The Jewish Experience

The Arab Jewish Music of My Ancestors

Yoni Battat plays the oud outside.

Yoni Battat discovered the oud as a teenager and has been in love with Arabic music ever since.

Photo Credit: Courtesy Yoni Battat

Feb. 4, 2022

By Lawrence Goodman and Susie Seligson

Until Yoni Battat '13 was a teenager, Jewish music meant klezmer.

In his synagogue and at his Jewish school outside New Haven, Connecticut, he heard and played the Eastern European-style folk music.

Then at 16, while on a trip to Israel with his grandfather, Battat, an aspiring violinist, took a music lesson with an Iraqi Jew. He learned about maqam, the Arabic microtonal musical system, and for the first time in his life, held an oud, a lute-type instrument played throughout the Middle East and North Africa.

"It blew my mind that Arab music had notes that didn't even exist in the Western tradition," Battat said. "From there on in, I decided I wanted to play maqam."

Today, Arab music is central to his identity as a musician and a Jew. Battat is of Iraqi-Jewish descent on his father's side. Playing the music of his ancestors has allowed him to reclaim the heritage that mainstream American Jewish culture has often ignored or sometimes spurned.

On his album, "Fragments," to be released in the spring, Battat plays oud, violin and viola as part of a traditional Arabic ensemble that also features qanun (similar to a zither) and ney (an end-blown flute). The songs he composed and sings deal with his complex Jewish identity.

Some songs, like "Vapor," are doleful, full of mourning for a past that Battat feels he can never recover, while "What Would You Say?" is frantic and fun, an imagined conversation with an ancestor who is teaching him how to cook Arab-Jewish dishes in the kitchen.

Battat is part of a younger generation of Mizrahi Jews in both the United States and Israel who openly identify as Arab Jews. "There's nothing that makes my ancestors not Arab," he said. "Yes, Judaism was their religion, but culturally, their identity is Arab."

Battat said he grew up straddling two different versions of Judaism.

At home, his father, who grew up in Israel, played pop music by Mizrahi Jews, Jews of Middle Eastern and North African descent.

The family ate traditional Iraqi-Jewish dishes like kubbeh adom (dumpling soup), kitchri (rice and lentils) and baba b'tamar (date cookies). His father sprinkled daily conversation with phrases common among Arabic-speaking Jews like "khosh" (great) and "ashtidak," which means "bless your hands" and is addressed to someone who prepares your food.

Outside of the home, though, Judaism was all about bagels (originally from Poland), "Fiddler on the Roof" (about Jewish life in Russia) and religious services conducted using Eastern European melodies and traditions.

This Ashkenazi-centric Judaism, or "Ashkenormativity" as it's now called, "always felt strange and uncomfortable," Battat said. "A lot of my culture and identity was erased."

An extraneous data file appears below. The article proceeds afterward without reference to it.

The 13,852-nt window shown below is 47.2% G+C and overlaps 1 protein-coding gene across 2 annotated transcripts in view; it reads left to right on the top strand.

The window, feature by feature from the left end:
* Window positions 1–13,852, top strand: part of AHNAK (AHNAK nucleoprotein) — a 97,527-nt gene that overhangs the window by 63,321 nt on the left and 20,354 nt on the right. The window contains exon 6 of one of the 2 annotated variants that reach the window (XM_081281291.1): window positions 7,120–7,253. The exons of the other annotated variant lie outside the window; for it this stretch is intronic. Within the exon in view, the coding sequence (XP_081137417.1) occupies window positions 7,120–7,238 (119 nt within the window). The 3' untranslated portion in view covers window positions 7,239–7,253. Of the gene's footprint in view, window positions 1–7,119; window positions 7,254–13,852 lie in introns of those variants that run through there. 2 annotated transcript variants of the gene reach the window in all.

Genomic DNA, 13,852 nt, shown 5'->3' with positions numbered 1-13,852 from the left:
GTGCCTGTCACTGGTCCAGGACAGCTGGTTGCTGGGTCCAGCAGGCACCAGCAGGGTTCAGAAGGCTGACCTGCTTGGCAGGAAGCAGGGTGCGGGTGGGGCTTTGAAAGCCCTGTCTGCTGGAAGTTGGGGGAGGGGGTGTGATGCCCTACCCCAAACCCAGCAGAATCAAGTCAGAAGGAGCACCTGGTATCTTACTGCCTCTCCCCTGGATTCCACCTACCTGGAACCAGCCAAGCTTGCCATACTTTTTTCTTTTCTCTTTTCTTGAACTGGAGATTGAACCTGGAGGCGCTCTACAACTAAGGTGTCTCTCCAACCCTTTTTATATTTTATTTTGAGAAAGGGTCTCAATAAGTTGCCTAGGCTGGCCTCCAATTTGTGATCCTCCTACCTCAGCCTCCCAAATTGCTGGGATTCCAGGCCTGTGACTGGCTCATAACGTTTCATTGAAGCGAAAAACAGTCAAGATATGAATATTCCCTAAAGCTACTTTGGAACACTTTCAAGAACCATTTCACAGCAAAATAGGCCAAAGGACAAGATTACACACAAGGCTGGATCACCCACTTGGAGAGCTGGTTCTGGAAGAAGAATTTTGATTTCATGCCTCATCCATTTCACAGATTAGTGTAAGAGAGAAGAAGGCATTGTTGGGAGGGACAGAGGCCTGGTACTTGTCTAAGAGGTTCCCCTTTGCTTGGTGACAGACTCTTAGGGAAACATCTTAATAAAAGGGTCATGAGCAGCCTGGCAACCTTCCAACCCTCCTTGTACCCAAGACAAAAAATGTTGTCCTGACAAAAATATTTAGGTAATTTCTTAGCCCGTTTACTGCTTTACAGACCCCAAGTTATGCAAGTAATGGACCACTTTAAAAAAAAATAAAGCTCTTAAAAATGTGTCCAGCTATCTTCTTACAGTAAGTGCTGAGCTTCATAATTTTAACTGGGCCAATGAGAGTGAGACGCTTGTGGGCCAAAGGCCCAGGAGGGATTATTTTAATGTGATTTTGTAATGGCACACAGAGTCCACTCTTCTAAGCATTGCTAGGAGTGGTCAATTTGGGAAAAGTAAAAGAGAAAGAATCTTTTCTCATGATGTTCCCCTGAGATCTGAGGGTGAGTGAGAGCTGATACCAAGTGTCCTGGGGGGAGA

At Brandeis, where Battat met his wife, Leah Carnow '12, Battat studied Arabic music and played oud in an Arab musical ensemble. He also took classes in Arabic. "It's the language that my family spoke for thousands of years," he said. He spent a year in Jerusalem playing with the Hibba Orchestra, which specializes in modern Mizrahi compositions.

"Little by little, I realized how much of my heritage I'd missed out on as a kid," he said.

Battat began work on "Fragments" in late 2020, funded by the Community Creative Fellowship, a new initiative from Combined Jewish Philanthropies of Greater Boston and the Jewish Arts Collaborative.

He gathered source material and inspiration by holding small group meetings over Zoom with Jews of differing backgrounds in the Boston area and posing such questions as, "What do you wish you knew about your ancestors?" and "If an ancestor saw your life today, what would he or she say?"

Battat said he thought of the meetings as "a safe space for Jews of color." What emerged from the roughly 90-minute discussions was a shared feeling of being cut off from one's heritage and a deep longing for connection to the past.

But Battat also found that playing his music during the conversations provided a sense of healing. As he performed on his oud, he asked the participants to fill in the blanks to a lyric: "From the fragments of ______, I am finding ______."

"From the fragments of forgetting, I am finding my truth.," one person responded.
"From the fragments of time, I am finding peace," went another.

Battat, who lives in Newton, is now on a national tour with the Tony Award-winning musical "The Band's Visit," about an Egyptian band stranded in an Israeli town. He performs and acts onstage as one of the Egyptians. "It's an awesome opportunity to bring Arabic-style music to audiences," he said.

Battat has long played in a klezmer band, Two Shekel Swing, which cut a 2019 EP called "Pocket Change." His roots on his mother's side go back to Poland and he learned klezmer music growing up.

But he said he recently decided to focus almost entirely on Arabic music. His larger goal is making mainstream Judaism more inclusive, diverse and welcoming of Mizrahi Jews and Jews of color.

"Although Ashkenazi music is a part of me," he said, "I feel I need to make up for lost time and represent Arabic music in the American landscape.